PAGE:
The second optical monitoring we present was obtained with The Katzman Automatic Imaging Telescope Gamma-Ray Burst KAIT (Li et al. 2000). KAIT is the third robotic telescope in the Berkeley Automatic Imaging Telescope (BAIT) program (Richmond et al. 1993; Treffers et al. 1995). The instrument monitors 163 AGNs with an average cadence of three days. Data points in the light curves in R band (Li et al. 2003) are produced through a pipeline described by Cohen et al. (2014) and available on the program web page4.

The host galaxy of PKS 0048−097 remains unresolved (Kotilainen et al. 1998), and because of this, the data were not corrected for the influence of the host. All optical magnitudes were corrected against the Galactic extinction based on the model by Schlegel et al. (1998) with the most recent recalibration by Schlafly & Finkbeiner (2011), using the correction factors of AV = 0.088 and AR = 0.069, for V and R band, respectively.

Table 3

Fractional variability in different energy bands.

2.5. Radio observations with OVRO

The radio observations of PKS 0048−097 were carried out at 15 GHz with the Owens Valley Radio Observatory (OVRO), which is the 40 m telescope dedicated to observe Fermi/LAT targets (Richards et al. 2011). Data used in this analysis were collected between January 6, 2008 to May 8, 2014 and were downloaded from the programme website5.

3. Multi-wavelength behaviour and flaring activity of PKS 0048097

Studies on multi-wavelength behaviour using simultaneous observations of the blazars, both in quiescence and flaring state, are crucial to understand the physics and nature of these objects. PKS 0048−097 is a highly variable source, significant flux changes are observed in all wavelengths (see Fig. 1).

3.1. Temporal and spectral variability of the blazar

To quantify the temporal variability that is observed in different wavelengths, the fractional variability amplitude is calculated using formula provided by Vaughan et al. (2003), (1)where S2 is the variance, e2 is the mean square error, and F is the mean flux. The uncertainty of Fvar is calculated following the formula by Poutanen et al. (2008), (2)with the error in the normalised excess variance σ given as (Vaughan et al. 2003) (3)where N is the number of data points in the light curve. The calculated values of Fvar for all the energy bands we analysed are collected in Table 3. Figure 3 shows changes of the Fvar values in different energy bands. During the whole monitoring period of the blazar, significant variability was revealed in the Fvar values. The lowest Fvar value is for the GeV observation, the highest for X-ray range, while for the other ranges the Fvar values are similar. We note that for Fermi/LAT data Fvar was only calculated for the flux points, and the upper limit points were omitted from the calculations.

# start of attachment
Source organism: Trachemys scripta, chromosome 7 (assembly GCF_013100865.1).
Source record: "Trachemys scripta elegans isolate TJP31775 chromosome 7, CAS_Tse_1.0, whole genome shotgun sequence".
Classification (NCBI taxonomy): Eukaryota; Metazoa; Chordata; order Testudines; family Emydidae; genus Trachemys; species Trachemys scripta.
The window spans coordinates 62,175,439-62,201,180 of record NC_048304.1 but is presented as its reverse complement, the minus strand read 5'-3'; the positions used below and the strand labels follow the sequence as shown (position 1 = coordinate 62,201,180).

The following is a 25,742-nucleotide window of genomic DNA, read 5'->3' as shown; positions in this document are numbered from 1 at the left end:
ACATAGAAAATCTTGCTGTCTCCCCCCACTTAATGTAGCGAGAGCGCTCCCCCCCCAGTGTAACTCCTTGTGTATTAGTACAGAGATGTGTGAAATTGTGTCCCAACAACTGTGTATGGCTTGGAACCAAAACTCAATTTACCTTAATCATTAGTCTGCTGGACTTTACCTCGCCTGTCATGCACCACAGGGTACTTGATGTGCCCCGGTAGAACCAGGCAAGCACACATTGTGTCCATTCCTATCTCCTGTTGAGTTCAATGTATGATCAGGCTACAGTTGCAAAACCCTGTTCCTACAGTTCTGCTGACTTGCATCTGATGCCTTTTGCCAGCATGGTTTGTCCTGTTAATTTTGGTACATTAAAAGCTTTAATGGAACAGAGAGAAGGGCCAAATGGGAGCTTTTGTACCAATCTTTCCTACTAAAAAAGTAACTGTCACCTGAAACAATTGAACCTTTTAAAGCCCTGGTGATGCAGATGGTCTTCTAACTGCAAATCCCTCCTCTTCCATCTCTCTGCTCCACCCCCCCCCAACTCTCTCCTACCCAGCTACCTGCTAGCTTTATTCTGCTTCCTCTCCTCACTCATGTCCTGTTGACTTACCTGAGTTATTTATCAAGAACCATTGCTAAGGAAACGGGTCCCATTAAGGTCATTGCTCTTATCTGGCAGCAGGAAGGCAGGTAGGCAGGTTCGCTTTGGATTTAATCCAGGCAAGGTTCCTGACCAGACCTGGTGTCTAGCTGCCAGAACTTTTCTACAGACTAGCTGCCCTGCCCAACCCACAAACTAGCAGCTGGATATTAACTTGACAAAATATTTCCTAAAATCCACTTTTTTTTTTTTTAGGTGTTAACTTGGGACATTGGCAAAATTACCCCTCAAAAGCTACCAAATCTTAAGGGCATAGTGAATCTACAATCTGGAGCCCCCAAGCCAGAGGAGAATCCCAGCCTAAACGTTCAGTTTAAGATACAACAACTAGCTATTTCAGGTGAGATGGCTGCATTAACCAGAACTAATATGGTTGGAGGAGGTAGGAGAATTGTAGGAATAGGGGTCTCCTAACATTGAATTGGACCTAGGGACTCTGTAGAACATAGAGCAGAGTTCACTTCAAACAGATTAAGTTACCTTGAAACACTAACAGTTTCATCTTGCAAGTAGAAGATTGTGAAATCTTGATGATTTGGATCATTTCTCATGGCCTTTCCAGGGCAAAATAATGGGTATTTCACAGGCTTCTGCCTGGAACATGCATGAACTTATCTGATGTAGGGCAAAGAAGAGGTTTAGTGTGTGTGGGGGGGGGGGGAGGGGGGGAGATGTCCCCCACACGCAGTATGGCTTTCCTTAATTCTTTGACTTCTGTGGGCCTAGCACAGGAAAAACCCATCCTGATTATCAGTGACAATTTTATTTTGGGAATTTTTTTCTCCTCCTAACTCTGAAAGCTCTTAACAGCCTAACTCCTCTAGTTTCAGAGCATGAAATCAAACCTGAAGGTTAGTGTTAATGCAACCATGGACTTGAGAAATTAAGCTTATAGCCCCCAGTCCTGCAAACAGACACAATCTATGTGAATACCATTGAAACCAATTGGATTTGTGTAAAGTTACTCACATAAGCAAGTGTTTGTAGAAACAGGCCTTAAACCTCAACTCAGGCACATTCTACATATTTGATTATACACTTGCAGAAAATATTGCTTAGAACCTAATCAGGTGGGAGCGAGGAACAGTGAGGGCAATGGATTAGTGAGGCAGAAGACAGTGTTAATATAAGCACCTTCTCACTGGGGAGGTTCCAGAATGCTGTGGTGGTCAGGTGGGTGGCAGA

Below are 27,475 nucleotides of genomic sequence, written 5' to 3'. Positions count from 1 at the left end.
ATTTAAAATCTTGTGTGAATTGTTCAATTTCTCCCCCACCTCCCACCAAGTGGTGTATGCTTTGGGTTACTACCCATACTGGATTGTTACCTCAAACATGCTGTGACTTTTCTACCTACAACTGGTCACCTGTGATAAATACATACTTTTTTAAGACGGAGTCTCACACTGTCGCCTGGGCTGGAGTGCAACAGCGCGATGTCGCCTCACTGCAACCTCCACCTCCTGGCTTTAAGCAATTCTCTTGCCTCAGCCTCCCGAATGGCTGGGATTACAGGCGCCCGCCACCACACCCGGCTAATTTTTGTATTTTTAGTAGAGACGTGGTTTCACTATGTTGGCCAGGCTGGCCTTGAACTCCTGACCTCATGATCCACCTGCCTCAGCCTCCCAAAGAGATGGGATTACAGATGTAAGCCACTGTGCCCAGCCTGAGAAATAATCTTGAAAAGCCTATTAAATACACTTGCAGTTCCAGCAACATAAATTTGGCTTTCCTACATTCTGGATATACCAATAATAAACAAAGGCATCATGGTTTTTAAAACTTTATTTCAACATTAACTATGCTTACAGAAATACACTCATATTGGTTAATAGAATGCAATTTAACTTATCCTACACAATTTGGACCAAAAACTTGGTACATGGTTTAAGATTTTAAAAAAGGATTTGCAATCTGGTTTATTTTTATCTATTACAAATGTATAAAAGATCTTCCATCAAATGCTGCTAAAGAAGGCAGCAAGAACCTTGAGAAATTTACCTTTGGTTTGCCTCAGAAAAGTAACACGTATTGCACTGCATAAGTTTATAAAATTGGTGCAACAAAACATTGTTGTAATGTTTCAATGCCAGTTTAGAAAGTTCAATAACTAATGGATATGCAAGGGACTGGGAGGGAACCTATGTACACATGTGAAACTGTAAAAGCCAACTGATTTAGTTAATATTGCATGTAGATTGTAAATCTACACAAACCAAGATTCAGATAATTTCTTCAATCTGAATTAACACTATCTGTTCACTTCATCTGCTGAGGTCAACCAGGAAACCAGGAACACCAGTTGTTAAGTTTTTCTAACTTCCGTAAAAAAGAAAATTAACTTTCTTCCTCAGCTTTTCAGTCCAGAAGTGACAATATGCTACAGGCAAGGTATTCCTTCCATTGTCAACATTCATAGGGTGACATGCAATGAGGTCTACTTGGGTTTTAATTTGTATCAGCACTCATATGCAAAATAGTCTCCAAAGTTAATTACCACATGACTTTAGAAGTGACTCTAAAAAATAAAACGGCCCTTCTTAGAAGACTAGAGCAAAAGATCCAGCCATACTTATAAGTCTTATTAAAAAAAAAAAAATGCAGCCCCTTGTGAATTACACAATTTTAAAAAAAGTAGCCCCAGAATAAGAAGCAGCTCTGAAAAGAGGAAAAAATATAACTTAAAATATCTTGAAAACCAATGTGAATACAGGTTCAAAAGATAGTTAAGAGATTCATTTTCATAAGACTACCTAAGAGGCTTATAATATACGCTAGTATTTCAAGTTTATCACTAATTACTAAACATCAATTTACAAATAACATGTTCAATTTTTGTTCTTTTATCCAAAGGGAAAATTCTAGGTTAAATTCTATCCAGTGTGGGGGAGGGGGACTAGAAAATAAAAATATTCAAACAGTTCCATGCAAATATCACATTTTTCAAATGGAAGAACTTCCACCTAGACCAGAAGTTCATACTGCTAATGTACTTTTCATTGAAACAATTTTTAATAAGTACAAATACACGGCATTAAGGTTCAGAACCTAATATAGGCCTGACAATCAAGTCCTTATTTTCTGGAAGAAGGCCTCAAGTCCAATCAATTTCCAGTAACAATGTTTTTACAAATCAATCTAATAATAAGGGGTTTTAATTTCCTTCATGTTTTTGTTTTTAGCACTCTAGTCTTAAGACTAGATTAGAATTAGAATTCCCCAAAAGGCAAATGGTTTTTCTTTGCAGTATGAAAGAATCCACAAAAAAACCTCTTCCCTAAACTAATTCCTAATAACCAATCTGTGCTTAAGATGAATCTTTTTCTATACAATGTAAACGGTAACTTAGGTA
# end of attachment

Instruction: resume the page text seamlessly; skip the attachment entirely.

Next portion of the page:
It is important to mention that the values of Fvar are strongly dependent on the size of the time bins in the light curves. Smaller bins allow showing stronger flux variations, which in the case of larger time bins can be smoothed out and lead to lower Fvar values. Obviously, the time binning is limited by the characteristics of particular instruments. The second factor that influences the values of Fvar are the flux uncertainties. The uncertainties according to the definition are expected to be constant (or at least very close to constant), which in practice is not always true. For example, such a case is visible in the optical monitoring with Catalina (see Fig. 1), in which some measurements have much larger uncertainties than the others.

Figure 1 reveals the variable nature of the source. Nine years of this this long-term monitoring allow pointing out significant variability patterns that are observed in different wavelengths.

Radio variability

In the radio band the flux oscillates between 0.2 × 10-13 erg cm-2 s-1 and 3.6 × 10-13 erg cm-2 s-1. The highest mentioned value corresponds to about 2.4 Jy, the lowest to about 0.2 Jy. The highest flux level is observed during the period of MJD 54 762MJD 54 998, while the lowest values are collected during the period of MJD 55 321MJD 55 505. As mentioned before, PKS 0048−097 was a target of several previous radio monitorings. Long-term radio observations provided by the Michigan group6 during the period of 19702010 showed, for instance, that the flux changes at 14.5 GHz between 0.32.8 Jy, with the highest value archived in 1993. The second prominent outburst reported by the scientists is observed at the end of 2009 with an observed flux level of about 2.4 Jy. The second mentioned flare can correspond to the main outburst (MJD 54 900) visible in OVRO observations.

Optical variability